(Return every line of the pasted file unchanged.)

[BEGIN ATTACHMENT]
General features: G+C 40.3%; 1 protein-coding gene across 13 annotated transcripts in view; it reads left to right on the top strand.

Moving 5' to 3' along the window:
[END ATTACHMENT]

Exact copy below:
General features: G+C 40.3%; 1 protein-coding gene across 13 annotated transcripts in view; it reads left to right on the top strand.

Moving 5' to 3' along the window: